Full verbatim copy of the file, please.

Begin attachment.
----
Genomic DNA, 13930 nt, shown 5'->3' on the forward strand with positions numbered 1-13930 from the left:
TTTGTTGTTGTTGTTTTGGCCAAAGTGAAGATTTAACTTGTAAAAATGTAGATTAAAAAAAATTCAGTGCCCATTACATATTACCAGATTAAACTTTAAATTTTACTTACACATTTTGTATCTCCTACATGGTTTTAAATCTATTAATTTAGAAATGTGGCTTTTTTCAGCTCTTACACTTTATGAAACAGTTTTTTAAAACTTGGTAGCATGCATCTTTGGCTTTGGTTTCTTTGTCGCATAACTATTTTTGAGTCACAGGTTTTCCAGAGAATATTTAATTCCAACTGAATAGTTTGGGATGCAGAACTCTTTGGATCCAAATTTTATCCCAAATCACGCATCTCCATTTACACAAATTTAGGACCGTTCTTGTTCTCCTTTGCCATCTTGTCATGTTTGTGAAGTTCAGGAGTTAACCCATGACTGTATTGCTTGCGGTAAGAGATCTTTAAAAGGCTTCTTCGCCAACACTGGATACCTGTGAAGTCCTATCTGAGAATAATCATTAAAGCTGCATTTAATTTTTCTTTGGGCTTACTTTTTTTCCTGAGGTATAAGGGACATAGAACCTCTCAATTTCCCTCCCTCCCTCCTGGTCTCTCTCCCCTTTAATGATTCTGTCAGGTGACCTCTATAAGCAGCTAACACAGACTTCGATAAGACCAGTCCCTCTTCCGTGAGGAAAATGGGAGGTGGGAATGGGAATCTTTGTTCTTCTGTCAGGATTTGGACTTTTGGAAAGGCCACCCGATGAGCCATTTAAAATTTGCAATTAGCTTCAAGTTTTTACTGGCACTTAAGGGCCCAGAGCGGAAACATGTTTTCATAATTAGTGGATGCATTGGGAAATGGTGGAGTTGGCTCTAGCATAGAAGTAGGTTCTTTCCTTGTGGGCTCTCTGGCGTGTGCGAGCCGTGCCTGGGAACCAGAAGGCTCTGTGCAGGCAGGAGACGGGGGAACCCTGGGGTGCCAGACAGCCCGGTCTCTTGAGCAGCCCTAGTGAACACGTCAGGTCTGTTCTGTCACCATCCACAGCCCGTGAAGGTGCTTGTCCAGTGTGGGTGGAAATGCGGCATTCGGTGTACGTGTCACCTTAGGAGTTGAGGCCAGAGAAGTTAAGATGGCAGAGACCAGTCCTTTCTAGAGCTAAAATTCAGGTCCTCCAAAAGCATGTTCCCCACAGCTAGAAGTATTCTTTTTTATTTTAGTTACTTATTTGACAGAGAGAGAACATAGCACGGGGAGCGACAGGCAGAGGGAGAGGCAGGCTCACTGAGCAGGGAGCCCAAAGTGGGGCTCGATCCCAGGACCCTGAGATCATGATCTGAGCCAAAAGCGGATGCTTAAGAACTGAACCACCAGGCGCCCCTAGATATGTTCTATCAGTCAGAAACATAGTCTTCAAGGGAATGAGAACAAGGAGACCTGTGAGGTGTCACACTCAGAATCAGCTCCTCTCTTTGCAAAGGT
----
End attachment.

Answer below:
Genomic DNA, 13930 nt, shown 5'->3' on the forward strand with positions numbered 1-13930 from the left:
TTTGTTGTTGTTGTTTTGGCCAAAGTGAAGATTTAACTTGTAAAAATGTAGATTAAAAAAAATTCAGTGCCCATTACATATTACCAGATTAAACTTTAAATTTTACTTACACATTTTGTATCTCCTACATGGTTTTAAATCTATTAATTTAGAAATGTGGCTTTTTTCAGCTCTTACACTTTATGAAACAGTTTTTTAAAACTTGGTAGCATGCATCTTTGGCTTTGGTTTCTTTGTCGCATAACTATTTTTGAGTCACAGGTTTTCCAGAGAATATTTAATTCCAACTGAATAGTTTGGGATGCAGAACTCTTTGGATCCAAATTTTATCCCAAATCACGCATCTCCATTTACACAAATTTAGGACCGTTCTTGTTCTCCTTTGCCATCTTGTCATGTTTGTGAAGTTCAGGAGTTAACCCATGACTGTATTGCTTGCGGTAAGAGATCTTTAAAAGGCTTCTTCGCCAACACTGGATACCTGTGAAGTCCTATCTGAGAATAATCATTAAAGCTGCATTTAATTTTTCTTTGGGCTTACTTTTTTTCCTGAGGTATAAGGGACATAGAACCTCTCAATTTCCCTCCCTCCCTCCTGGTCTCTCTCCCCTTTAATGATTCTGTCAGGTGACCTCTATAAGCAGCTAACACAGACTTCGATAAGACCAGTCCCTCTTCCGTGAGGAAAATGGGAGGTGGGAATGGGAATCTTTGTTCTTCTGTCAGGATTTGGACTTTTGGAAAGGCCACCCGATGAGCCATTTAAAATTTGCAATTAGCTTCAAGTTTTTACTGGCACTTAAGGGCCCAGAGCGGAAACATGTTTTCATAATTAGTGGATGCATTGGGAAATGGTGGAGTTGGCTCTAGCATAGAAGTAGGTTCTTTCCTTGTGGGCTCTCTGGCGTGTGCGAGCCGTGCCTGGGAACCAGAAGGCTCTGTGCAGGCAGGAGACGGGGGAACCCTGGGGTGCCAGACAGCCCGGTCTCTTGAGCAGCCCTAGTGAACACGTCAGGTCTGTTCTGTCACCATCCACAGCCCGTGAAGGTGCTTGTCCAGTGTGGGTGGAAATGCGGCATTCGGTGTACGTGTCACCTTAGGAGTTGAGGCCAGAGAAGTTAAGATGGCAGAGACCAGTCCTTTCTAGAGCTAAAATTCAGGTCCTCCAAAAGCATGTTCCCCACAGCTAGAAGTATTCTTTTTTATTTTAGTTACTTATTTGACAGAGAGAGAACATAGCACGGGGAGCGACAGGCAGAGGGAGAGGCAGGCTCACTGAGCAGGGAGCCCAAAGTGGGGCTCGATCCCAGGACCCTGAGATCATGATCTGAGCCAAAAGCGGATGCTTAAGAACTGAACCACCAGGCGCCCCTAGATATGTTCTATCAGTCAGAAACATAGTCTTCAAGGGAATGAGAACAAGGAGACCTGTGAGGTGTCACACTCAGAATCAGCTCCTCTCTTTGCAAAGGT